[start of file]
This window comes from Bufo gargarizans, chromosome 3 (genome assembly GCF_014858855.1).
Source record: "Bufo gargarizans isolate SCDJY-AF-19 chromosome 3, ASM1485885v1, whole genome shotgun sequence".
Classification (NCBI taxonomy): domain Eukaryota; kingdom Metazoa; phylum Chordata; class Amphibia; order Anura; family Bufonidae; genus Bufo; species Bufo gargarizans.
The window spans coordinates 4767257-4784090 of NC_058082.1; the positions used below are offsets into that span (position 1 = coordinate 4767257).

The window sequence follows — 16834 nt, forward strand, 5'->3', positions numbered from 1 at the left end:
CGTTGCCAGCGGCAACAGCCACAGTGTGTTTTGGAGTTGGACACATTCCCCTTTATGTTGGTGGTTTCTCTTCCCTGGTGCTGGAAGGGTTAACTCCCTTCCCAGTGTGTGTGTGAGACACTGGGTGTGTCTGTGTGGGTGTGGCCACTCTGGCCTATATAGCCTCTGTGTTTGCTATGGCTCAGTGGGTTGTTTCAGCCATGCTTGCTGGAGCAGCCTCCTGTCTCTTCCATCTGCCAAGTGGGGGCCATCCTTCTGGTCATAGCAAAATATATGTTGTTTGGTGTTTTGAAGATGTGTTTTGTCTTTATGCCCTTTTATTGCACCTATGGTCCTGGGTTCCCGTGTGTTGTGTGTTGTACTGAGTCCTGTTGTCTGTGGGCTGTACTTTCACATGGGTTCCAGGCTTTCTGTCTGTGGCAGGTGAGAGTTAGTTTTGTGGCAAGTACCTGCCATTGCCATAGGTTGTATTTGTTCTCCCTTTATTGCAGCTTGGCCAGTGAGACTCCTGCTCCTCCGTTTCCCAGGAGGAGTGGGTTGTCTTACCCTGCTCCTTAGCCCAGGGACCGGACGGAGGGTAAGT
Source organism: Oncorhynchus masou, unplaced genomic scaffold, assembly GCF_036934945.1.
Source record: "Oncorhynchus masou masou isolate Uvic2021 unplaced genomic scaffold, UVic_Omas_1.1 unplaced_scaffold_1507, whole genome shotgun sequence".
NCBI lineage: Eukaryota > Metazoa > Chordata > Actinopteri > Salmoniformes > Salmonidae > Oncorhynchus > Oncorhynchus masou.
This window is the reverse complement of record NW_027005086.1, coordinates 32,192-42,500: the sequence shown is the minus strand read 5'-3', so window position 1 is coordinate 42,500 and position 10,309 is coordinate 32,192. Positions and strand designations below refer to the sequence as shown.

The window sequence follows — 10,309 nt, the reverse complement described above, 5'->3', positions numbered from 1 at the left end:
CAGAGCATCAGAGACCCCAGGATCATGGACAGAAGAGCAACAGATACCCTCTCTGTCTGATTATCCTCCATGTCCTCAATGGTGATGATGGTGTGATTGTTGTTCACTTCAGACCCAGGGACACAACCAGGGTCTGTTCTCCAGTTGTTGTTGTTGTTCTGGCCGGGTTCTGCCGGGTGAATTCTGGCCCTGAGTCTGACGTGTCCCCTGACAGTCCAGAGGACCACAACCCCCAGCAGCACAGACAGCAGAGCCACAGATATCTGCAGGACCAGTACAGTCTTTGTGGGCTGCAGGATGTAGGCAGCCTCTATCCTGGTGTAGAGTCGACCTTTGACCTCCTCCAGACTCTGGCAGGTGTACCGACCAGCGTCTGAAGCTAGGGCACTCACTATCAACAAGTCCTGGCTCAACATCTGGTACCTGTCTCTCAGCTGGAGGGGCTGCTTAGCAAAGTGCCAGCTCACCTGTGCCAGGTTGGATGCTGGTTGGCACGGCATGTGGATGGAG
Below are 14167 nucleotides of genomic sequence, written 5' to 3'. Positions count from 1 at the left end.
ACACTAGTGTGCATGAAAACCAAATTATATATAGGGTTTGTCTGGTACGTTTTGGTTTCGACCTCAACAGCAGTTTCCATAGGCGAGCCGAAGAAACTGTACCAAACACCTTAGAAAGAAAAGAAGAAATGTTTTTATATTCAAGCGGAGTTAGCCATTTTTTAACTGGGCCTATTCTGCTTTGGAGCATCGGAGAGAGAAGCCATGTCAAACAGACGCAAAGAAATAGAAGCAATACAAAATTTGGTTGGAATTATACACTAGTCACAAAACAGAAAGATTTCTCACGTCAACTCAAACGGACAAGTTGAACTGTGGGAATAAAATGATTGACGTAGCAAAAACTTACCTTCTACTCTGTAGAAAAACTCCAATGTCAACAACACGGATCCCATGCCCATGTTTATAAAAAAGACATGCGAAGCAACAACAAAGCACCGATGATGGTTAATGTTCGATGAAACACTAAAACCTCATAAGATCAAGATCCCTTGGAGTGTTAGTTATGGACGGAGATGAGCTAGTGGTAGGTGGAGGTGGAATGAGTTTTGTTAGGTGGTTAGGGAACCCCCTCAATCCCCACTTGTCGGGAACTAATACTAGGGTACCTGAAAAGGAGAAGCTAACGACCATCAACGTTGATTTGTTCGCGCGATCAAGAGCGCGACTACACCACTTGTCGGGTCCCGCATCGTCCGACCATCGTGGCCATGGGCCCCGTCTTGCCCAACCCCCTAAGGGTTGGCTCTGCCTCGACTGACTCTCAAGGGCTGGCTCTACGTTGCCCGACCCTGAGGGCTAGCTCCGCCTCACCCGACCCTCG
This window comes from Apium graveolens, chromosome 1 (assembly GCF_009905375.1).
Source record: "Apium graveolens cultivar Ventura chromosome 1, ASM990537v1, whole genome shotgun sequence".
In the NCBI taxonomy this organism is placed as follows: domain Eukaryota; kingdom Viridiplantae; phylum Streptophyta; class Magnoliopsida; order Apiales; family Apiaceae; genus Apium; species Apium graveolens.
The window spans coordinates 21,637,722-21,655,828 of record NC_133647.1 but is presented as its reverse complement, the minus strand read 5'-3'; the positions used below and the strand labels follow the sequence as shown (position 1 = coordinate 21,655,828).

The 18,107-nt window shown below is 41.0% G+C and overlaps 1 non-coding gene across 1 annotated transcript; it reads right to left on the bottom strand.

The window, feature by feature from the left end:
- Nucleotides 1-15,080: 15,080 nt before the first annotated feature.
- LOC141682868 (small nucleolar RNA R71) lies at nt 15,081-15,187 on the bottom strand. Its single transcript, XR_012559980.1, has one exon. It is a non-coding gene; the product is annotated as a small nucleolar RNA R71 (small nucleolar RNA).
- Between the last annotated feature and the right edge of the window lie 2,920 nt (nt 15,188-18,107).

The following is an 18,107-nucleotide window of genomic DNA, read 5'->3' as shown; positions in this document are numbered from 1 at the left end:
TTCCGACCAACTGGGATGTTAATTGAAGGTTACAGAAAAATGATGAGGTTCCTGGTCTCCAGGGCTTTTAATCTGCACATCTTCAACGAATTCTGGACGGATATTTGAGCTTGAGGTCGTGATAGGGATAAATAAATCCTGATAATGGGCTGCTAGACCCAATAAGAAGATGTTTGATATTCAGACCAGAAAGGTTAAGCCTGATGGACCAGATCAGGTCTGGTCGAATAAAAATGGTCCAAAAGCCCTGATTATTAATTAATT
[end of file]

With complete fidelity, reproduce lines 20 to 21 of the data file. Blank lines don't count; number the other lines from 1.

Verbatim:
The window, feature by feature from the left end:
- Nucleotides 1-15,080: 15,080 nt before the first annotated feature.